Public or Private?

I’ve seen more and more escape rooms advertising that they offer only private experiences.  While in general this is a nice perk, I have to admit I have conflicted feelings about it. While some of my worst experiences have been getting dumped in with other groups, I’ve also got a lot of great memories from this kind of arrangement.

I’ll start with the cons- what people always imagine could go wrong when getting dumped in with a random group.  I’ve been with enough random groups that I can talk to everything that can go wrong.

-Too large of a group.  Christina and I want a quiet night out together and we get grouped together with 10 others in a room that shouldn’t have more than 6.  Even when we’re with our own friends, we don’t enjoy ourselves as much when the room is overstuffed.

-Limited resources.  When a room has a set number of key items (blacklights, notebooks), some mixed groups struggle to share them evenly and everyone fights for their 30 seconds with the gadget. 

-Puzzle bottlenecks, especially ones meant for one person.  I’ve usually seen the most enthusiastic members of the group leap into the puzzles while everyone else stands around.

-Different skill/experience levels.  When I’m with strangers, I usually take a back seat and let everyone else explore and solve first, but there have been one or two times where I’ve been with friends and we’ve blazed through the room while the strangers we’ve been partnered with hadn’t even got the idea of what an escape room is.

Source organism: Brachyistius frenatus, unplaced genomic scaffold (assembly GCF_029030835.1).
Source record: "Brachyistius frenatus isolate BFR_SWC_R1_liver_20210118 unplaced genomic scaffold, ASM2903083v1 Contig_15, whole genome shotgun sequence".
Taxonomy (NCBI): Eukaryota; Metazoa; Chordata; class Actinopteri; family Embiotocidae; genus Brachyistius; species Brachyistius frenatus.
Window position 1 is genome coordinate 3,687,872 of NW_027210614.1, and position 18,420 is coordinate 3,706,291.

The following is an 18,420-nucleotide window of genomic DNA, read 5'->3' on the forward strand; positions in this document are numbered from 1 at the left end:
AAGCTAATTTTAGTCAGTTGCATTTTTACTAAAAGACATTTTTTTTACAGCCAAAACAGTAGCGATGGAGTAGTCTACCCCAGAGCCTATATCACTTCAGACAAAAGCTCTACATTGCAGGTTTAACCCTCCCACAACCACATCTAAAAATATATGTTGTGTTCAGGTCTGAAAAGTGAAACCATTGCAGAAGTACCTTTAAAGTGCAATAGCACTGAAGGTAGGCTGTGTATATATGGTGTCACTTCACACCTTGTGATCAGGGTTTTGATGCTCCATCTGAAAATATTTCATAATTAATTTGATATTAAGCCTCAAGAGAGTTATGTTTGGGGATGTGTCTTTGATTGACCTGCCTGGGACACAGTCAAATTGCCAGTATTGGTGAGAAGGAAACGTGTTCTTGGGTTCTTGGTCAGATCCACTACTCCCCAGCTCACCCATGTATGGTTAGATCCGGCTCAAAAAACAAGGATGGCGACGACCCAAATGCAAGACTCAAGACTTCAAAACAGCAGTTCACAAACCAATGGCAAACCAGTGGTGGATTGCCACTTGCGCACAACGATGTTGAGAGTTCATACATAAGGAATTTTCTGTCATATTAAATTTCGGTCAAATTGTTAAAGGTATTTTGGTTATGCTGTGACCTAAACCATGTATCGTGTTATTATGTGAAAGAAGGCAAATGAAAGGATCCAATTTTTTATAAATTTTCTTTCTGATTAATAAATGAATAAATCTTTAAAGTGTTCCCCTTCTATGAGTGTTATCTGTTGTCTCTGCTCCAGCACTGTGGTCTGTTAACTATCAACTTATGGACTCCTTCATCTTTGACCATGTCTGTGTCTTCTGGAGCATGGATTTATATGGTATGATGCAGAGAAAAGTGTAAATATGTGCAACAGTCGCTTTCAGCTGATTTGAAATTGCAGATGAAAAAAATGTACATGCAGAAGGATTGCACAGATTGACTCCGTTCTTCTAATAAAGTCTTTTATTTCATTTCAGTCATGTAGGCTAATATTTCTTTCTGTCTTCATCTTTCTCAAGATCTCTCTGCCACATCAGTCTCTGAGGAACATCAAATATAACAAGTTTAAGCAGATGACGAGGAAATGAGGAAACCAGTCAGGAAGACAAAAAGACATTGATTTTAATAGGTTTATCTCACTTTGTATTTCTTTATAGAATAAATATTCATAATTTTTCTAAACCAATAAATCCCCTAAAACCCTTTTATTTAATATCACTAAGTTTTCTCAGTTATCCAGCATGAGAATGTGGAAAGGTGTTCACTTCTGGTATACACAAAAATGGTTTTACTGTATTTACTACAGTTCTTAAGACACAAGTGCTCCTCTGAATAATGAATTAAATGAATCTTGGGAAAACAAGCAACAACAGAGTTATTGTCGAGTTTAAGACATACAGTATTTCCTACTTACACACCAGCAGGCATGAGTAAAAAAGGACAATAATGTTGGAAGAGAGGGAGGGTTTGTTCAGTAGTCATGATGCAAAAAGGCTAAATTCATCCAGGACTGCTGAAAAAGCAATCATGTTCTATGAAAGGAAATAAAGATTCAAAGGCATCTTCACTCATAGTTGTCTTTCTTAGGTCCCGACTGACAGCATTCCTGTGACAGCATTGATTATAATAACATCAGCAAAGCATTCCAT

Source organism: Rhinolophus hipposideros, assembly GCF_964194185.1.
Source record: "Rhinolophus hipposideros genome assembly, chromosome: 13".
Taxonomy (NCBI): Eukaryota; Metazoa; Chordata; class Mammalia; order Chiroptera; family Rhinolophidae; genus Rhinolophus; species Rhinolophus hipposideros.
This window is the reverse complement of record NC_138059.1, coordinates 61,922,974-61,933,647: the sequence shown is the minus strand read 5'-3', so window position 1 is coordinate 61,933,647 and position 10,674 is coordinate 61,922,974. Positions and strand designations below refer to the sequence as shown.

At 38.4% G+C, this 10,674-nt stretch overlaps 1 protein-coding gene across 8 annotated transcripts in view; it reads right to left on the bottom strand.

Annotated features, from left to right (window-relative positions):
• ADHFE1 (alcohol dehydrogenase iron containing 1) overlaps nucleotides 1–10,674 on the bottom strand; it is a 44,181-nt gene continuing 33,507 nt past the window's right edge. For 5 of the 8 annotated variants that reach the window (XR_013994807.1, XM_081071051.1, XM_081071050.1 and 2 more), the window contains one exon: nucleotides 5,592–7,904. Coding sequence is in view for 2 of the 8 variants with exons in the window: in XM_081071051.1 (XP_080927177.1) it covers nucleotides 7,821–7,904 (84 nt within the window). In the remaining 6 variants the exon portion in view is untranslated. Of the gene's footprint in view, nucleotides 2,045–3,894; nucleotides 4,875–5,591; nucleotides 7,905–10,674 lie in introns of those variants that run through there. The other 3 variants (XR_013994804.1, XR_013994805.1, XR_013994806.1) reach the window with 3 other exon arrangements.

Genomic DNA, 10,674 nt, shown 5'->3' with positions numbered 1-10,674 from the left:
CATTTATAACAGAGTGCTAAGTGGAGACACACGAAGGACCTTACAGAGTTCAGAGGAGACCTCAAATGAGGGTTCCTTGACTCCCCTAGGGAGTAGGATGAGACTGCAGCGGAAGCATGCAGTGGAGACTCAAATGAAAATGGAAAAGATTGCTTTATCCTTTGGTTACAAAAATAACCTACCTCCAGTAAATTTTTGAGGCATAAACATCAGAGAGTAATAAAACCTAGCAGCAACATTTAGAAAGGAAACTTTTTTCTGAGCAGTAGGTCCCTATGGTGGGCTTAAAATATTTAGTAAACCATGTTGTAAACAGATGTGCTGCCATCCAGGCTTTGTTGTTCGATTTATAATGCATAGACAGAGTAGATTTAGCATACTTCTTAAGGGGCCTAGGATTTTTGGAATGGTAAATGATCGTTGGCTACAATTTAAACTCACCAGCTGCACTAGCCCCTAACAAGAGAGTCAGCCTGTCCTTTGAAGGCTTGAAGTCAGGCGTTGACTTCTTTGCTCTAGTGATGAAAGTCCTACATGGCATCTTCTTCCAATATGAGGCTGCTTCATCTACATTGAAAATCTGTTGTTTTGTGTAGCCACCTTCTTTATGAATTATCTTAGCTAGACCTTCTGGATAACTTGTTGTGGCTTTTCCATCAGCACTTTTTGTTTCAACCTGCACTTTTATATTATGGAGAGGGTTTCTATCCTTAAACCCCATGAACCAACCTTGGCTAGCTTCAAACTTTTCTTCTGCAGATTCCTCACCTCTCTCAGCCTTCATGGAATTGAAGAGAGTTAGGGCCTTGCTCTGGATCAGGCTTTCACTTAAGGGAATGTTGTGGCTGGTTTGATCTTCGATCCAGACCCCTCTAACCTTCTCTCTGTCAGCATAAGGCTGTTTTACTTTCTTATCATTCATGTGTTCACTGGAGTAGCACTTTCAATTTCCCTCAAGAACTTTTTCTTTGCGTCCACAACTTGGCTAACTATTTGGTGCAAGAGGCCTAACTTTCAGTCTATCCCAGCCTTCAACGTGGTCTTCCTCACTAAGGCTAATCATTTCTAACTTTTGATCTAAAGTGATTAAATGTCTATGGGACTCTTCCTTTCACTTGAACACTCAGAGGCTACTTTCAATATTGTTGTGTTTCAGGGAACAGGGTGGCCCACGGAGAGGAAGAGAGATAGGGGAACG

-Awkward combinations.  One time I ended up as the plus one on a three-generation family event.  Eight family members… plus the one enthusiast. They were good sports, but it was a little awkward.

So joining up with strangers sounds like the worst thing ever, right?  I’m not done yet. We’ve got a lot of positive experiences, too.

-Intrigue.  There’s something cool about being partnered in an unusual circumstance with strangers.  It’s what murder mystery dinners attempt to capture, and in the right scenario, escape rooms can do it really well.

-New friends.  It’s not uncommon for me to solve an escape room with complete strangers, then make plans to do another escape room with the same people.

-Surprising combinations.  It’s the flip side of the “awkward combinations” I mentioned in the cons.  Every once in a while we get paired up with a family or group of friends that is an absolute blast to play with.  Even cases you don’t expect to be great, like pairing up with a bunch of children with one adult, can be memorable in unexpected ways. You might end up being the Major Don West for the Robinson family… Or the Dr. Zachary Smith…

-Stories.  Escape rooms are built to be memorable, but I feel like at least half of my favorite stories are about the people we partnered with, good and bad.

-Unique skill sets.  When you play a bunch of escape rooms with the same people, you get to know who does what.  When you get mixed up with strangers, you get the fun of figuring out all over again who is good at what.

So my takeaway on all of this?  I like having the option to have private experiences when we’re looking to reduce the variance of our experience, but I also like joining up with strangers when it stays within an appropriate group size.  My favorite arrangement is when the room defaults to being public but players can pay an extra fee to make the room private. And I usually opt to stay public.

I hope the trend across businesses doesn’t steer too far in one direction or the other; with the wide variety of experiences available now, there’s something for everyone. 

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